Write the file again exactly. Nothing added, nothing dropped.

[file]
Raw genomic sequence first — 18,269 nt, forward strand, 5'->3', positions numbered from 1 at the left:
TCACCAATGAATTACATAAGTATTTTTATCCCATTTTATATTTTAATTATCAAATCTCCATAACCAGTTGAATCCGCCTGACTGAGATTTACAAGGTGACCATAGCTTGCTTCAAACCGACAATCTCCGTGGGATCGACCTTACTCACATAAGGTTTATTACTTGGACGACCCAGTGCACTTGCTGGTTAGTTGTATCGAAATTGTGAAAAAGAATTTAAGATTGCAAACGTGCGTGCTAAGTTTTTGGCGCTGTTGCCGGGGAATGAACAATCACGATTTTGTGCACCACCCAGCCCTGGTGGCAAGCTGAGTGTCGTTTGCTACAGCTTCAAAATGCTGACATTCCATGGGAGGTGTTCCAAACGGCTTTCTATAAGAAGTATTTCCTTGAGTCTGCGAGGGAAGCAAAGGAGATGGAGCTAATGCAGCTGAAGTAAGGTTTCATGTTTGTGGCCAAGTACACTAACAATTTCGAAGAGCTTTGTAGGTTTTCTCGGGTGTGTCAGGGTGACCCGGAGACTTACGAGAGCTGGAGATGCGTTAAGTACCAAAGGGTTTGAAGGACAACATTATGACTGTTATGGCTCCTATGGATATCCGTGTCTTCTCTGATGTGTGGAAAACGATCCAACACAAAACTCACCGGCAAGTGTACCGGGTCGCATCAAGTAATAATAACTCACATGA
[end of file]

Raw genomic sequence first — 18,269 nt, forward strand, 5'->3', positions numbered from 1 at the left:
TCACCAATGAATTACATAAGTATTTTTATCCCATTTTATATTTTAATTATCAAATCTCCATAACCAGTTGAATCCGCCTGACTGAGATTTACAAGGTGACCATAGCTTGCTTCAAACCGACAATCTCCGTGGGATCGACCTTACTCACATAAGGTTTATTACTTGGACGACCCAGTGCACTTGCTGGTTAGTTGTATCGAAATTGTGAAAAAGAATTTAAGATTGCAAACGTGCGTGCTAAGTTTTTGGCGCTGTTGCCGGGGAATGAACAATCACGATTTTGTGCACCACCCAGCCCTGGTGGCAAGCTGAGTGTCGTTTGCTACAGCTTCAAAATGCTGACATTCCATGGGAGGTGTTCCAAACGGCTTTCTATAAGAAGTATTTCCTTGAGTCTGCGAGGGAAGCAAAGGAGATGGAGCTAATGCAGCTGAAGTAAGGTTTCATGTTTGTGGCCAAGTACACTAACAATTTCGAAGAGCTTTGTAGGTTTTCTCGGGTGTGTCAGGGTGACCCGGAGACTTACGAGAGCTGGAGATGCGTTAAGTACCAAAGGGTTTGAAGGACAACATTATGACTGTTATGGCTCCTATGGATATCCGTGTCTTCTCTGATGTGTGGAAAACGATCCAACACAAAACTCACCGGCAAGTGTACCGGGTCGCATCAAGTAATAATAACTCACATGA